Natural History Highlight
Phytoliths: An Archaeobotanist's Best Friend
How can scientists tell us what ancient peoples ate? How do we know when humans began to cultivate and grow the grains they ate rather than gathering wild foods? What tell-tale signs might be left by the plants themselves that might give us clues to answer these questions?
Recent research and publications by Museum of Natural History and Smithsonian Tropical Research Center scientist Dolores Piperno highlight the growing importance of phytolith analysis in the study of ancient plant communities and the use of plants by prehistoric cultures. Piperno has just published a new review and synthesis of phytolith studies world wide called “Phytoliths: A Comprehensive Guide for Archaeologists and Paleoecologists” (AltaMira Press, Lanham, MD). Phytoliths are microscopic pieces of silica that form in the cells of many kinds of plants. They can be used to identify plant remains in archaeological and other ancient contexts, including deposits from underneath lakes that record shifts in vegetation and climate through time. Because phytoliths are like pieces of hard glass, they remain well-preserved through very long periods of time once plants die and decay. Phytoliths were first used in archaeology by Piperno and others for documenting prehistoric agriculture in tropical zones, where other types of plant fossils had long-decayed from the humid climate. Now phytoliths are being applied around the world in all types of environments. Piperno’s work with phytoliths from an archaeological site located in the southern Peruvian Andes published recently in the journal Nature (with SI colleague Linda Perry, who studied microscopic starch grains from the site) helped to demonstrate for the first time that phytolith data can be very useful in tracking plant domestication in cold mountainous zones. In addition, a team of European researchers recently reported the oldest known phytoliths from the dung of dinosaurs that lived in India 70 million years ago.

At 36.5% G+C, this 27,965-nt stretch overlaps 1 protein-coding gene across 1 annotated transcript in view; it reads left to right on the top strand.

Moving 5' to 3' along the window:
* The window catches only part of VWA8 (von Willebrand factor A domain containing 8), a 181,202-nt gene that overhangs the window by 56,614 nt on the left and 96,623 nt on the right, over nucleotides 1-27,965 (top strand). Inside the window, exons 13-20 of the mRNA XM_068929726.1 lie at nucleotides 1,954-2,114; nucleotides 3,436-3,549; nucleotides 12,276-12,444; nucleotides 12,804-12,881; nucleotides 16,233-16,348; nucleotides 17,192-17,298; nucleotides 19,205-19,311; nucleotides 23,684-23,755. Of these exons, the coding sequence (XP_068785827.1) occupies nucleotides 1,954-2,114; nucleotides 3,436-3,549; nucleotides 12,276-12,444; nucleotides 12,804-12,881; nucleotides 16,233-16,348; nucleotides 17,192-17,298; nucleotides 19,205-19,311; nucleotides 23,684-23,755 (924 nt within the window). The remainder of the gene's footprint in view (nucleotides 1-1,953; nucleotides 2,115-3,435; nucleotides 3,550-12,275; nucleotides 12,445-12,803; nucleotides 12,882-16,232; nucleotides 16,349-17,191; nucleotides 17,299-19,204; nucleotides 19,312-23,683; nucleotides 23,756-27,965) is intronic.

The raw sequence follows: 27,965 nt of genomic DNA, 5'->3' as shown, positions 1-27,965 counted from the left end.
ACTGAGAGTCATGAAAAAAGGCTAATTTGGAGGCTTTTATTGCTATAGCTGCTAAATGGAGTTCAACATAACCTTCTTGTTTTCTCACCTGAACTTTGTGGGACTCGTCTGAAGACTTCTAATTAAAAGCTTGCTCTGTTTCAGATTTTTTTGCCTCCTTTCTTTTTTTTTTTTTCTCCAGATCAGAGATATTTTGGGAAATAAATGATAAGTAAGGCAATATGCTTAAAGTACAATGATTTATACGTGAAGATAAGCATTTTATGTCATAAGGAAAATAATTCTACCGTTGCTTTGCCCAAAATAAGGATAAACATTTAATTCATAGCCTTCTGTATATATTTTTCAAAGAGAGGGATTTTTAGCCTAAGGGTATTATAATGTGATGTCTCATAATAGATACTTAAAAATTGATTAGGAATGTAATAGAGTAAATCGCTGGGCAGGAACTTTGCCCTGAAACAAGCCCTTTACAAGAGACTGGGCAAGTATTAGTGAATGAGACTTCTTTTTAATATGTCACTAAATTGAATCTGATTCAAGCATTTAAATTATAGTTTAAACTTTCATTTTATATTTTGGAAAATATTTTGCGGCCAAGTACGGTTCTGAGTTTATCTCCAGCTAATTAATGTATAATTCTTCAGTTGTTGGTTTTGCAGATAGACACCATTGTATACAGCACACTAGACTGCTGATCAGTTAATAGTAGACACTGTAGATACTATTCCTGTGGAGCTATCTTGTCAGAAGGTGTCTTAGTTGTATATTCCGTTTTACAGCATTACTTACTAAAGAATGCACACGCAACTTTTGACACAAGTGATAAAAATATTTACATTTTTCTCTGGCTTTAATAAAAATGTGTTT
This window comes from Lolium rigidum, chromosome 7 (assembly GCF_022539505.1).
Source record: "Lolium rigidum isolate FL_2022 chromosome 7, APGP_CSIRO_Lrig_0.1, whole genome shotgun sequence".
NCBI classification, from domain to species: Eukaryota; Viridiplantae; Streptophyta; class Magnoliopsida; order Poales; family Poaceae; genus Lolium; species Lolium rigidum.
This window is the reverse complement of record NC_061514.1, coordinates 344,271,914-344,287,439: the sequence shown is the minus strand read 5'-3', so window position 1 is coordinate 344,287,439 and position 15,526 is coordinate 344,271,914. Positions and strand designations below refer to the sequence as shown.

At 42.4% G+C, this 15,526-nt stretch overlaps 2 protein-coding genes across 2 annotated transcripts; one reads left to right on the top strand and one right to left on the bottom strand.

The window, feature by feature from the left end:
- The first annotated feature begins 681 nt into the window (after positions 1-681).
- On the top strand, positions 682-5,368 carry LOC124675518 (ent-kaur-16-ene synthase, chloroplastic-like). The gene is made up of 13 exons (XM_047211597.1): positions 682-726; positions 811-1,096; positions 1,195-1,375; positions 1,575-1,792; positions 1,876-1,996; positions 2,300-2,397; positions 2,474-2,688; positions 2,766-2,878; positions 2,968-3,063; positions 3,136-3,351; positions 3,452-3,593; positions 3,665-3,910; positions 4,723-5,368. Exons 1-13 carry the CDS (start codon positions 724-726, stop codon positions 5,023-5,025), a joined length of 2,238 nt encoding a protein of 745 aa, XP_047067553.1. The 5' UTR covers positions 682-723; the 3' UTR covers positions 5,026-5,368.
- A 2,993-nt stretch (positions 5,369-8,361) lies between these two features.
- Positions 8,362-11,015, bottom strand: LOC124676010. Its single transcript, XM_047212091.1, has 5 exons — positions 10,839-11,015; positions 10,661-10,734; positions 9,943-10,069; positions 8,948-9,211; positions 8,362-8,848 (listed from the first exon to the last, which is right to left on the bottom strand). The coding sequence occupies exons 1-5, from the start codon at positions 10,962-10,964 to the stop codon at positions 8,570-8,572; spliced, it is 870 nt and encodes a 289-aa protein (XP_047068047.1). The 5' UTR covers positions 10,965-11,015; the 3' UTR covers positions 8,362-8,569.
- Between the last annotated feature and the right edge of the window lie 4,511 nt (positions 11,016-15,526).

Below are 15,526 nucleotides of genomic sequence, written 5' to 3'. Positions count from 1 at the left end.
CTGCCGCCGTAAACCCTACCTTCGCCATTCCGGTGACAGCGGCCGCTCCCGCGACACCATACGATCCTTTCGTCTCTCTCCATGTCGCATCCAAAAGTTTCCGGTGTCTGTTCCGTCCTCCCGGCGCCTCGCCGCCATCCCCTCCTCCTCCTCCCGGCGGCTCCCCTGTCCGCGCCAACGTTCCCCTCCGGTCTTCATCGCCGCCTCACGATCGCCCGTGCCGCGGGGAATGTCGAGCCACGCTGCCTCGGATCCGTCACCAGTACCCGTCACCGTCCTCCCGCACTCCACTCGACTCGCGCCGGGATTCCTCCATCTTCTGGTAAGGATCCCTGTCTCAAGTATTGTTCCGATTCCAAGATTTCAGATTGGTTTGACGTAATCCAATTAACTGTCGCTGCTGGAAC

Piperno is currently working in tropical Mexico studying pre-Columbian human occupations and agriculture in a little-studied and now-remote region where molecular research on modern varieties of wild maize indicates maize was probably domesticated. Maize or Indian corn was the most important crop grown in the Americas before Europeans arrived, but not much is known about its earliest history in its Mexican homeland. Piperno and her team of researchers from Temple University and the Smithsonian Tropical Research Institute have found sites dating to 9000 years ago that they hope will yield records of maize use and early domestication. Phytoliths and other plant microfossils such as starch grains may prove to be critical links in this story. Piperno’s team is also studying the history of the tropical forest that grew in this region before humans cut it for agriculture.
Piperno’s election to the National Academy of Sciences
Recently elected to the National Academy of Sciences, Dolores Piperno (STRI/NMNH) was recognized for her pioneering work in the development of new approaches to documenting plant use and domestication in the archaeological record of tropical forest regions. Piperno has been a world leader in identifying two new categories of archaeological evidence for ancient plants in tropical forests: opal phytoliths - microscopic silica fragments produced by plants that are both taxonomically distinctive and impervious to decay in tropical soils; and starch grains, which are sometimes remarkably preserved in small crevices in grinding slabs and other ancient tools, providing evidence of ancient use of otherwise rarely documented root crops. Piperno has employed these two new classes of evidence to document the initial cultivation of a number of crop plants in the New World tropical regions. Her approaches and methods have been adopted by a new generation of researchers studying agricultural origins world-wide. Before Piperno’s work, there was little archaeological evidence ever recovered of ancient plant remains in tropical forest soils due to their poor preservation in such environments.
Phytoliths from maize leaves. Arrows point to inclusions of carbon from the cells in which the phytoliths formed that we use to radiocarbon date phytoliths directly and determine precise ages for them. (Click for higher resolution)
Diagnostic phytoliths from maize cobs, showing how phytoliths from different plant structures can be identified. (Click for higher resolution)
Phytoliths from the domesticated squash species Cucurbita moschata. (Click for higher resolution)
Phytoliths from the domesticated squash species Cucurbita maxima, showing how phytolith diversity in squashes is considerable and sometimes species-specific. (Click for higher resolution)
Species-specific phytoliths from Lagenaria siceraria (bottle gourd). (Click for higher resolution)
Diagnostic phytoliths from important neotropical tree species. (Click for higher resolution)
Diagnostic phytoliths from the seed covering of sedges, showing how important herbaceous plants leave phytolith records. (Click for higher resolution.)
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